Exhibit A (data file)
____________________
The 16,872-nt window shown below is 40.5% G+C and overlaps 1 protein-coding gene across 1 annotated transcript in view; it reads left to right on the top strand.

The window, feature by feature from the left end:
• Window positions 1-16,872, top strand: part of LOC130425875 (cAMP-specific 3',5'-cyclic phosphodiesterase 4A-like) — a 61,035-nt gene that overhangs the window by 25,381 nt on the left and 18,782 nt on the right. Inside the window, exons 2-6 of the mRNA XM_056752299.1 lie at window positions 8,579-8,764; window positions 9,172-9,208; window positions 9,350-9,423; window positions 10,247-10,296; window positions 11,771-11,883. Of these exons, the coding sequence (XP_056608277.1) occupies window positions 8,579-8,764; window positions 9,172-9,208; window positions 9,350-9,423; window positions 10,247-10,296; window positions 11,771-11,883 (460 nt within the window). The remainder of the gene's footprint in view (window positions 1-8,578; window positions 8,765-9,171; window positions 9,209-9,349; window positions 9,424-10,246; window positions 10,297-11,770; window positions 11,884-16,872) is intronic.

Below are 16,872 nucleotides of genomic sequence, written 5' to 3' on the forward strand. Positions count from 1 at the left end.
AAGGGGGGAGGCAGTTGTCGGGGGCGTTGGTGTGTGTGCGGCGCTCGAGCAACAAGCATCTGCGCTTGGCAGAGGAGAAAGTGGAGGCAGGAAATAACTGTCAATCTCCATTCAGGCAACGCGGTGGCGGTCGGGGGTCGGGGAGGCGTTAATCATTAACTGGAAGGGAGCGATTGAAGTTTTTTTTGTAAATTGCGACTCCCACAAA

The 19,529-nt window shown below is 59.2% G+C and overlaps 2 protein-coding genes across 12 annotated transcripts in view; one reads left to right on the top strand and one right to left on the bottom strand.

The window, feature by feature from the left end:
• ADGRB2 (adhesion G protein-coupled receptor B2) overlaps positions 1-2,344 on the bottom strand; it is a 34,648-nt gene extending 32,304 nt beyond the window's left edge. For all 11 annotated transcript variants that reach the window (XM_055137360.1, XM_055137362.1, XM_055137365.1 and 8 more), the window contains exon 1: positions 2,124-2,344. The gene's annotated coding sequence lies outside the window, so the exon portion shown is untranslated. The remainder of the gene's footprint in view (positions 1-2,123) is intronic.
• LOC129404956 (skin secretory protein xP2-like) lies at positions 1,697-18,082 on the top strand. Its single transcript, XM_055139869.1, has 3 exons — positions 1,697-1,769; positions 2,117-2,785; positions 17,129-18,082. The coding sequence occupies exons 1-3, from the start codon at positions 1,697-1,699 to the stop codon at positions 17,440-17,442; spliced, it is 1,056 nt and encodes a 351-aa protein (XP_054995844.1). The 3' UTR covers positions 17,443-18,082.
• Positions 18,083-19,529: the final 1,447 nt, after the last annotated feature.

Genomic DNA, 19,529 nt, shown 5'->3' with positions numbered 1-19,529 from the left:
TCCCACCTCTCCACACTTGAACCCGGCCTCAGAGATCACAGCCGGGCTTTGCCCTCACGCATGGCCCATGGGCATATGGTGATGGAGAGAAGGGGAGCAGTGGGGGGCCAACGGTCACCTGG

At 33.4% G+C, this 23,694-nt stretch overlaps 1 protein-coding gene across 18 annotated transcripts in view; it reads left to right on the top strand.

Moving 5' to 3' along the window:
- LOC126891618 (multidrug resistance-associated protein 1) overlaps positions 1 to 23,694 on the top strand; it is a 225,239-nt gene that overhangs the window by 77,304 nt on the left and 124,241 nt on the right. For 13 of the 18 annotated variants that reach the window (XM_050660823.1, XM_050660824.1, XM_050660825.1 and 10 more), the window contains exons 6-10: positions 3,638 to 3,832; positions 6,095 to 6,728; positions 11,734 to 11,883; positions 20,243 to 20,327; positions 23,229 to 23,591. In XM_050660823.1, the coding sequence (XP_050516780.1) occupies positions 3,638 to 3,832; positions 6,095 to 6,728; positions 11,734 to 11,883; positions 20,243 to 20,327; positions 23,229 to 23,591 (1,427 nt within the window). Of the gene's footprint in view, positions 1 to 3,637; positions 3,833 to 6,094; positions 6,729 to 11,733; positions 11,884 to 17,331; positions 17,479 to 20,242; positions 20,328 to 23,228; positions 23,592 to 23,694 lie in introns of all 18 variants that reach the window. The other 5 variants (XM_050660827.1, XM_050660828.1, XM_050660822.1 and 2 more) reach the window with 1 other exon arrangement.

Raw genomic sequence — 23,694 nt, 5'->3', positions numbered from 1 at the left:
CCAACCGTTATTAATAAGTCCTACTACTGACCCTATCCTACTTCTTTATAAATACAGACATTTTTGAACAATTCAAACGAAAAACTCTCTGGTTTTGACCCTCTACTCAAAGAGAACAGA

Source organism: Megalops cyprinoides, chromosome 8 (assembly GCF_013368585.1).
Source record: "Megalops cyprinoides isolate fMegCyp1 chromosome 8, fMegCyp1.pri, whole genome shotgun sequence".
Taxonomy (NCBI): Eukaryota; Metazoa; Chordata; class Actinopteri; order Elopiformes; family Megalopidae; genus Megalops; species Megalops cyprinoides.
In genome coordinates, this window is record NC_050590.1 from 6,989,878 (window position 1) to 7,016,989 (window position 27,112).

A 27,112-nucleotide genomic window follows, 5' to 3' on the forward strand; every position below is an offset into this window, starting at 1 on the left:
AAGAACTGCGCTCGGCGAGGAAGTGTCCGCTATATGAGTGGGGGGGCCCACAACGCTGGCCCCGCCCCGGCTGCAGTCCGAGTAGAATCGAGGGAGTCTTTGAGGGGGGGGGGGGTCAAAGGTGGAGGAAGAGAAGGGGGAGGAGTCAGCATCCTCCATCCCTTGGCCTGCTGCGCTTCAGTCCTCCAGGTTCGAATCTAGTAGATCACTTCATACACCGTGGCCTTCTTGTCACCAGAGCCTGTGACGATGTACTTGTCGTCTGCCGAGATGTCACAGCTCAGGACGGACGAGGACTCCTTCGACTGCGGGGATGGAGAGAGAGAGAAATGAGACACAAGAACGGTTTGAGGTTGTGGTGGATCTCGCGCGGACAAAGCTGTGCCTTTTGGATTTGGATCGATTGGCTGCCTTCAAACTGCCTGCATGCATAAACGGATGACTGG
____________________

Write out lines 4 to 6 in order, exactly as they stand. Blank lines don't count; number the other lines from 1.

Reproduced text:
Below are 16,872 nucleotides of genomic sequence, written 5' to 3' on the forward strand. Positions count from 1 at the left end.
AAGGGGGGAGGCAGTTGTCGGGGGCGTTGGTGTGTGTGCGGCGCTCGAGCAACAAGCATCTGCGCTTGGCAGAGGAGAAAGTGGAGGCAGGAAATAACTGTCAATCTCCATTCAGGCAACGCGGTGGCGGTCGGGGGTCGGGGAGGCGTTAATCATTAACTGGAAGGGAGCGATTGAAGTTTTTTTTGTAAATTGCGACTCCCACAAA

The 19,529-nt window shown below is 59.2% G+C and overlaps 2 protein-coding genes across 12 annotated transcripts in view; one reads left to right on the top strand and one right to left on the bottom strand.